American Pie 15.01.04

In an effort to win friends in the Middle East the US Government is about to launch a news service that will attract viewers away from Al-Jazeera. To be called Al-Hurra, which means The Free One, it is the most ambitious US sponsored media project since the launch of Voice of America in 1942. The cost? Sixty million dollars (£32.7m) in the first year. It is hoped to have the programme on the air within months. A team of journalists with Middle East experience and some Arab journalists have been recruited. It is claimed that the service will be “editorially independent” although it is acknowledged its aim will be counteract the anti-Americanism of many existing Arab TV and radio stations. Heading the project is Lebanese-born Monafac Harb, a former Washington bureau chief for the London-based Arabic daily Al Hayat.

Is there a market in the US for weekly men’s magazines? Publishers here are watching the launch in the UK of the new IPC weekly Nuts and Emap’s Zoo Weekly. If they are successful it could mean some US men’s titles try the same. A spokesman for Time Inc said it wouldn’t rule out the possibility, but felt it was too soon to evaluate. One big problem is the opposition that exists among some of the supermarket chains, Wal-Mart for example, against men’s mags such as Maxim. Also, the US does already have quite a few weekly magazines that are aimed at the men’s market, notably Sports Illustrated. Spokesmen for both Emap and IPC have said if their weeklies do succeed they will try to “export” them.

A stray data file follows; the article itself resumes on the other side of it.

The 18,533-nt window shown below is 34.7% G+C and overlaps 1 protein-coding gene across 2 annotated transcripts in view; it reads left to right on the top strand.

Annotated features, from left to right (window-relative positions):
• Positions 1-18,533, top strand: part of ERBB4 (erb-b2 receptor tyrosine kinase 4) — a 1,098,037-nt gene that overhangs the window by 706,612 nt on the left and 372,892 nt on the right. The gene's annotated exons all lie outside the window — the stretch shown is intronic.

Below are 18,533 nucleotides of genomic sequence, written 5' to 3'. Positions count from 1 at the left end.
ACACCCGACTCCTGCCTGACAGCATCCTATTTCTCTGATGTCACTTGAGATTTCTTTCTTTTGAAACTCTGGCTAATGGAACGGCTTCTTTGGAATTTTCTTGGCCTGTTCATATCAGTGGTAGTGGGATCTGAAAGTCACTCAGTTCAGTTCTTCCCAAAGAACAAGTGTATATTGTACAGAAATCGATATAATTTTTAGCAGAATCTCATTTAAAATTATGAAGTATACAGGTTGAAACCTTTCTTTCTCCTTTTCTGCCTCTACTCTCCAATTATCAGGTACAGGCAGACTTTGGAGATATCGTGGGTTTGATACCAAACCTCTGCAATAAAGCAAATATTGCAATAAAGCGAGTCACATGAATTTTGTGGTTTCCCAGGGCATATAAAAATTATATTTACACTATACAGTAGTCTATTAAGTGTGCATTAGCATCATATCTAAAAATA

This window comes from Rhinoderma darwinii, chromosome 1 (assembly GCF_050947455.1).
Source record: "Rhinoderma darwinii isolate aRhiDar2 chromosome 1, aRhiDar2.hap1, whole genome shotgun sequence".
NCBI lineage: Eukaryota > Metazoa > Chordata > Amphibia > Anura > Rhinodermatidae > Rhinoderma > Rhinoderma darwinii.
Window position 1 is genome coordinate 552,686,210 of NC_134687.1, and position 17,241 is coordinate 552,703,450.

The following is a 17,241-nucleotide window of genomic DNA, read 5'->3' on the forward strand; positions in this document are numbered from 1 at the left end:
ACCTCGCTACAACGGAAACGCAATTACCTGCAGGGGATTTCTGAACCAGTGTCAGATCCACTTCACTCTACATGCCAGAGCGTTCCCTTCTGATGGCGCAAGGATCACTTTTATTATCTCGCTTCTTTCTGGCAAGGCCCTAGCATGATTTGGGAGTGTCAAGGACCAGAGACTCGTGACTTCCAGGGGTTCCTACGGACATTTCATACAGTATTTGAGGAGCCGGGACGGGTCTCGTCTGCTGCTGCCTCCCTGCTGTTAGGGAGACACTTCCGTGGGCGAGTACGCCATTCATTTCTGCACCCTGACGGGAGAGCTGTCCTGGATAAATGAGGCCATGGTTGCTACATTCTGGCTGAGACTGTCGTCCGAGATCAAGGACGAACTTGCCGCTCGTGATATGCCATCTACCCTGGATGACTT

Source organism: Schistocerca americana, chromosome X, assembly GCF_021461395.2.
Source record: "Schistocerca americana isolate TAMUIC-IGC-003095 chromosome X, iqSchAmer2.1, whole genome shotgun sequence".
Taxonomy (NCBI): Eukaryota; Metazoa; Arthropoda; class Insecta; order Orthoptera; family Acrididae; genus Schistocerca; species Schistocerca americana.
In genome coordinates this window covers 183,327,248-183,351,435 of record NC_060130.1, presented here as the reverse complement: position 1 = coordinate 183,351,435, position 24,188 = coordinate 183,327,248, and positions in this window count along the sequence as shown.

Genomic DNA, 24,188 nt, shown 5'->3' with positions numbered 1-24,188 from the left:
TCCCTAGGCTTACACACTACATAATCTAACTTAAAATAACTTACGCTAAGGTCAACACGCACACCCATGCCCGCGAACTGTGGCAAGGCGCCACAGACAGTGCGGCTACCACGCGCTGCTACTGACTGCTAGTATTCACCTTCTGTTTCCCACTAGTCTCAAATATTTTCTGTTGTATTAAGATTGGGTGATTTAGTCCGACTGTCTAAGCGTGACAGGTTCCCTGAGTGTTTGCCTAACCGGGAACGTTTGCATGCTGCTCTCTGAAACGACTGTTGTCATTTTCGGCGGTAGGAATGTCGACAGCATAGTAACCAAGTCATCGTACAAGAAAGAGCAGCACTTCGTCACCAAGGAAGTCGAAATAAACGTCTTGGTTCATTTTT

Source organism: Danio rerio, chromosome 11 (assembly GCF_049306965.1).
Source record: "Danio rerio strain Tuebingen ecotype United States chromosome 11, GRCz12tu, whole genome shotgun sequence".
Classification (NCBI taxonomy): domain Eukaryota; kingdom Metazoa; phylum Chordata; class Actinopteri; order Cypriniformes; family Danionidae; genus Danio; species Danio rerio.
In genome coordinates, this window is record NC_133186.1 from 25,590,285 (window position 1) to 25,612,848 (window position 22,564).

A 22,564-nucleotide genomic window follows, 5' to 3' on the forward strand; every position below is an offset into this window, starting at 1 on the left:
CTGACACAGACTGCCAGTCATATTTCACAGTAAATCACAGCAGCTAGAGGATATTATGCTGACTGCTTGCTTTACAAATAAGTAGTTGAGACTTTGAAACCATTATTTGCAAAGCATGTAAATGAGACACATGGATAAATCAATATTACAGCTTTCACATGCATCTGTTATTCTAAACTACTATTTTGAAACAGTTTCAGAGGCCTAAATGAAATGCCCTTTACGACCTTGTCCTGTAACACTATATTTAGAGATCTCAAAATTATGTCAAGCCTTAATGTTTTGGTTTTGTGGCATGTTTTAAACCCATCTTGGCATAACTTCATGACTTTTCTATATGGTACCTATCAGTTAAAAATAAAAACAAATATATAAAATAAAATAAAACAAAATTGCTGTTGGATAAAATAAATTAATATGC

How do you say “Stop the presses” in Turkish, Romanian, Chinese and Yiddish? There is a printing plant in New York where the right expression is sometimes needed. And in a dozen other languages too. Stellar Printing prints about 100 foreign newspapers in at least a dozen languages. Plus the English-language versions of such newspapers as the Jewish Der Yid, the Albanian paper Bota Sot and the Mexican Diario de Mexico. The plant runs seven days a week, 24 hours a day. Some of the papers are big and successful, like Novoye Russkoye Slovo, but others are small-circulation, ethnic or community papers, of which it’s estimated there are at least 300 in New York alone. Although many immigrants to the US these days keep up with news from home on the internet, the ethnic press is flourishing.

Rolling Stone publisher Robert Gregory has resigned and is joining Dennis Publishing as publisher of US Maxim. At the same time Andy Cowles, the art director credited with making Rolling Stone much livelier, is returning to the UK. At celebrity magazine In Touch the departure of editor Steve LeGrice has meant that Sarah Pyper, who worked in the UK for Closer and edited Sugar, is now in charge. All at a time when the competition between the celebrity magazines is heating up. Expected to hit US news-stands is a version of Gala, a weekly that is a big seller in France and Germany.

Hang on, if you still have them, to those original copies of The Beano and The Dandy. A collector here is offering up to $1m (£545,000) for a “near mint” copy of the 1939 comic book that launched Superman. The book, Action Comics No 1, originally sold for 10 cents. However, fewer than 100 copies of the 64-page comic book, with Superman on the cover effortlessly lifting a car over his head, are believed to still exist. A similar comic book, Marvel Comics No 1, recently sold for $350,000.

By Jeffrey Blyth

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